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Martyred for the Gospel

Martyred for the Gospel
The burning of Tharchbishop of Cant. D. Tho. Cranmer in the town dich at Oxford, with his hand first thrust into the fyre, wherwith he subscribed before. [Click on the picture to see Cranmer's last words.]

Collect of the Day

The Fifth Sunday after the Epiphany.
The Collect.

O LORD, we beseech thee to keep thy Church and household continually in thy true religion; that they who do lean only upon the hope of thy heavenly grace may evermore be defended by thy mighty power; through Jesus Christ our Lord. Amen.

Daily Bible Verse

Tuesday, February 15, 2011

Calvin on the Incarnation: One Person, Two Natures

John Calvin on the incarnation of Christ:  He who was the Son of God became the Son of man, not by confusion of substance, but by unity of person.


1.
When it is said that the Word was made flesh, we must not understand it as if he were either changed into flesh, or confusedly intermingled with flesh, but that he made choice of the Virgin’s womb as a temple in which he might dwell. He who was the Son of God became the Son of man, not by confusion of substance, but by unity of person. For we maintain, that the divinity was so conjoined and united with the humanity, that the entire properties of each nature remain entire, and yet the two natures constitute only one Christ. If, in human affairs, any thing analogous to this great mystery can be found, the most apposite similitude (note 247) seems to be that of man, who obviously consists of two substances, neither of which however is so intermingled with the other as that both do not retain their own properties. For neither is soul body, nor is body soul. Wherefore that is said separately of the soul which cannot in any way apply to the body; and that, on the other hand, of the body which is altogether inapplicable to the soul; and that, again, of the whole man, which cannot be affirmed without absurdity either of the body or of the soul separately. Lastly, the properties of the soul are transferred to the body, and the properties of the body to the soul, and yet these form only one man, not more than one. Such modes of expression intimate both that there is in man one person formed of two compounds, and that these two different natures constitute one person. Thus the Scriptures speak of Christ. They sometimes attribute to him qualities which should be referred specially to his humanity and sometimes qualities applicable peculiarly to his divinity, and sometimes qualities which embrace both natures, and do not apply specially to either. This combination of a twofold nature in Christ they express so carefully, that they sometimes communicate them with each other, a figure of speech which the ancients termed ἰδιωμάτων κοινωνια (a communication of properties).  [idiomaton koinonia].  Institutes of the Christian Religion:  Book II, Chapter 14, Section 1.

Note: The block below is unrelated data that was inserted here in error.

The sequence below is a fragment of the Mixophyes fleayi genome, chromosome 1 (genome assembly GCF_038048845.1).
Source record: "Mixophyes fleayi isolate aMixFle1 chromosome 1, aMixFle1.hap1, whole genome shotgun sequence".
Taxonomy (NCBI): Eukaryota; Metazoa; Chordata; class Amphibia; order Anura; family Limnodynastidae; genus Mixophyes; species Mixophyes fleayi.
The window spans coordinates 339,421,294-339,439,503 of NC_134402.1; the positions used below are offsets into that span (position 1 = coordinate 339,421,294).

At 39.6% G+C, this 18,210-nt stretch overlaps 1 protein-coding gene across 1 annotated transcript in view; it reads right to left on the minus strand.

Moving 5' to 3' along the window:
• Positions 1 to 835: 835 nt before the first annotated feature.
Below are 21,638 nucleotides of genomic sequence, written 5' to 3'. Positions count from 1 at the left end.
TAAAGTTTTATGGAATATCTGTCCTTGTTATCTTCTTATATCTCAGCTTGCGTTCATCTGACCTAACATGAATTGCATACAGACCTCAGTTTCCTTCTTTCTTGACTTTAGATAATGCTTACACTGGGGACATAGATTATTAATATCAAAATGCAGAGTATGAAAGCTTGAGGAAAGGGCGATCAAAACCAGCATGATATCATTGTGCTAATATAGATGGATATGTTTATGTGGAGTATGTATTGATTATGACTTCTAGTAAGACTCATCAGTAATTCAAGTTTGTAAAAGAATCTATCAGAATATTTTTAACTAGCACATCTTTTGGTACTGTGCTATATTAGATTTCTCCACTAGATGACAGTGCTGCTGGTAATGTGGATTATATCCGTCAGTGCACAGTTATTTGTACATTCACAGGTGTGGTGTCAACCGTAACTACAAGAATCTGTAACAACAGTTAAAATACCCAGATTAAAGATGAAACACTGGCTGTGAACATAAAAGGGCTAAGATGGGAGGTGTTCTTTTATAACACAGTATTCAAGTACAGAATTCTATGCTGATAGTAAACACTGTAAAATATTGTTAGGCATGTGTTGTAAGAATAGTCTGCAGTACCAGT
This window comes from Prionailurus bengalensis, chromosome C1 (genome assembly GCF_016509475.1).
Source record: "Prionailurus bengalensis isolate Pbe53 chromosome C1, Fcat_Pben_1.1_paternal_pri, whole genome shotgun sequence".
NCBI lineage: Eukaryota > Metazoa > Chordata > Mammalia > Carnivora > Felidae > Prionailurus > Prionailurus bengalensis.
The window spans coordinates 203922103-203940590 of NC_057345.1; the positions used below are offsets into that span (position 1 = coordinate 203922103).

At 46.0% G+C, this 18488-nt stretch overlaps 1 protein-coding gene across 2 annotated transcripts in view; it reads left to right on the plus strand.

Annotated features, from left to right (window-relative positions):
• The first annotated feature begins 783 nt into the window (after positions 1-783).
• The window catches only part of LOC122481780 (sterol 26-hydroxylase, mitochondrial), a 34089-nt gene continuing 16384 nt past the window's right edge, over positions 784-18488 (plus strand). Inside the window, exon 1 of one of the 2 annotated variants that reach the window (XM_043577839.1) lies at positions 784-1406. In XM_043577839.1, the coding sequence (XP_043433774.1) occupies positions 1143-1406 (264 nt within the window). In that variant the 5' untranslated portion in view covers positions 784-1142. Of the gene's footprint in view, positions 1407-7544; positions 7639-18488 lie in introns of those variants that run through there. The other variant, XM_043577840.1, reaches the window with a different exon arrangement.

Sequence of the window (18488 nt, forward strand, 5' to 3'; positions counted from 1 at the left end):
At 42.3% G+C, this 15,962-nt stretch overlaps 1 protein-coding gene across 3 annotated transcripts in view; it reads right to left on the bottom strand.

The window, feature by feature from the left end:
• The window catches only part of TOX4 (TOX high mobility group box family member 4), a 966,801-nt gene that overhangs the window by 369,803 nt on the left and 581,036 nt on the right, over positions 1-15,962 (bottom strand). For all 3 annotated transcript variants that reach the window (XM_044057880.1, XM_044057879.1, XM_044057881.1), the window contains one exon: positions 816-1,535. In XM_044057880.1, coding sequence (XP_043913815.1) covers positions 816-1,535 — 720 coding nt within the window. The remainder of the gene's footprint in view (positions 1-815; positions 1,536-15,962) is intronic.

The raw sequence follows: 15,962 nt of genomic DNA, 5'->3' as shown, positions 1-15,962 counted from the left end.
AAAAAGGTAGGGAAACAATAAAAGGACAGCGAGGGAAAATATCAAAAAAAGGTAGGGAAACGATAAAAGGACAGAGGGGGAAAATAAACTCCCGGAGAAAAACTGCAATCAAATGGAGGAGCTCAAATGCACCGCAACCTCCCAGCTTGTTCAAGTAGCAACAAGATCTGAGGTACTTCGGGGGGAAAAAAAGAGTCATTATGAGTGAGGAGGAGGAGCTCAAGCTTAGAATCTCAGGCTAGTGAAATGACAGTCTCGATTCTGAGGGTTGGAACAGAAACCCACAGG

247 Augustine employs the same similitude, Epist. 52.

Calvin, J., & Beveridge, H. (1996). Institutes of the Christian religion (electronic ed.) (II, xiv, 1). Oak Harbor, WA: Logos Research Systems.
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Reasonable Christian Blog Glory be to the Father, and to the Son : and to the Holy Ghost; Answer. As it was in the beginning, is now, and ever shall be : world without end. Amen. 1662 Book of Common Prayer

1 comment:

Charlie J. Ray said...

The Greek font is Gentium. Sorry but I don't have that one available.

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